Saturday, 15 July 2006

Environmental Fate of Radium in Ion-Exchange Backwash Waste Stream, and Septic-Tank Sludge and Liquids, Southern New Jersey.

Zoltan Szabo1, Eric Jacobsen1, Thomas F. Kraemer1, and Bahman Parsa2. (1) U.S.Geological Survey, 810 Bear Tavern Rd., Suite 206, West Trenton, NJ 08628, (2) New Jersey Department of Health and Senior Services, 361 Box, Trenton, NJ 08625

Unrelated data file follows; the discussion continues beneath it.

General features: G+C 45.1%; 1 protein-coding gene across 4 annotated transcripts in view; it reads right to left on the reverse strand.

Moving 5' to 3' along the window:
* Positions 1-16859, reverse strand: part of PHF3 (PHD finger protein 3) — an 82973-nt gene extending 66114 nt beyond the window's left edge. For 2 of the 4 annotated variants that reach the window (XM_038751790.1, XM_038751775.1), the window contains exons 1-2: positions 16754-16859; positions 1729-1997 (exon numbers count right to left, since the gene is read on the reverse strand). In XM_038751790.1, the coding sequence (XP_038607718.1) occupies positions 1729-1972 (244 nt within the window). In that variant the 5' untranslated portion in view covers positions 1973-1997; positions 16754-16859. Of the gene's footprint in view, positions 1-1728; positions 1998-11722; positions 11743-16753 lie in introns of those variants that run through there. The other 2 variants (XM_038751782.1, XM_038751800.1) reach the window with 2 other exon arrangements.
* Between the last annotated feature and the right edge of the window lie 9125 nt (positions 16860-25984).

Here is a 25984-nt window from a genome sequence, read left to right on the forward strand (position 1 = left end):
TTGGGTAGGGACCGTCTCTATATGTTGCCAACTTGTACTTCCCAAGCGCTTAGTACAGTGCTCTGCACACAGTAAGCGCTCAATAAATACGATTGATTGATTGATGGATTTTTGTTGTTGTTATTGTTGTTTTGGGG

In 2000, the U.S. Environmental Protection Agency finalized a Maximum Contaminant Level (MCL) of 15 pCi/L (picocuries per liter) for gross alpha-particle activity and 5 pCi/L for combined radium (Ra) (sum of radium-226 (Ra-226) and radium-228 (Ra-228)). Ra-226, an alpha-particle emitter, and Ra-228, a beta-particle emitter, have sufficiently long half-lives (1,602 and 5.75 years, respectively) to accumulate on a time scale of years. Median values of naturally occurring Ra-226 and Ra-228 in about 140 water samples collected during 1997-2002 from the two major unconfined aquifer systems in southern New Jersey, the Kirkwood-Cohansey and the Potomac-Raritan-Magothy, were 1.4 and 1.9 pCi/L, respectively. Maximum values were 17.4 and 12.8 pCi/L, respectively. About 33 percent of the concentrations exceeded the MCL. These findings have led to the use of water softeners as widely available and convenient whole-house Ra treatment units for domestic well water because the units efficiently remove Ra along with constituents that cause water hardness. Maintenance includes regular backwashing of the ion-exchange media with brine. The brines commonly are flushed to septic systems. Because Ra is a known carcinogen, the fate of the Ra that is dispersed to the environment in effluent or applied to land in sludge as fertilizer is a matter of concern. Therefore, the U.S. Geological Survey, in cooperation with the New Jersey Department of Environmental Protection, is evaluating the environmental fate of the Ra that passes through residential water softeners. Water samples were collected at 15 domestic-well test sites during 2003-04 from five sampling points: the supply well (untreated ground water); kitchen (treated drinking water); the treatment system (backwash); the septic system (liquid septage); and a downgradient shallow observation well screened at the water table (effluent-bearing ground water). Solids (sludge) from the septic tank also were sampled, as were aquifer sands collected from drill cores obtained from multiple depths at adjoining locations where land application of sludge was not practiced. Results indicate that the ion-exchange treatment systems, when maintained, effectively removed Ra, lowering the gross alpha-particle activities to less than 3 pCi/L and the combined Ra concentrations to less than 1 pCi/L. These values represent at least a 10-fold reduction relative to the presence of these constituents in untreated ground water, which contained combined Ra at concentrations of less than 1 to 42 pCi/L. The Ra was re-concentrated into the backwash brine, which typically was enriched about 10- to 100-fold relative to the concentration in untreated ground water, with a maximum gross alpha-particle activity of 3,200 pCi/L and a maximum combined Ra concentration of 2,100 pCi/L. Combined Ra concentrations in the effluent in the septic tanks ranged from less than 1 to 7.0 pCi/L, about half the concentration typically found in the untreated ground water. Combined Ra concentrations in effluent-bearing water from the downgradient observation wells were similar to, or less than, those in the liquid in the septic tanks, except where sample pH was less than 5; in those cases, the combined Ra concentration was elevated (maximum, 27 pCi/L). These results indicate that Ra likely is mobilized from the aquifer matrix by effluent-bearing water in an acidic environment. The combined Ra concentration in sludge from the septic tanks ranged from less than 1 to about 10 pCi/g (picocuries per gram dry weight), about a 10-fold increase from the concentration in the sandy aquifer sediments, in which combined Ra concentrations ranged from 0.2 to 1.1 pCi/g. Analytical precision was poor for low-weight sludge samples (less than 20 grams), however. These results indicate that long-term land application of the sludge as fertilizer might result in an increase in Ra in the soils.

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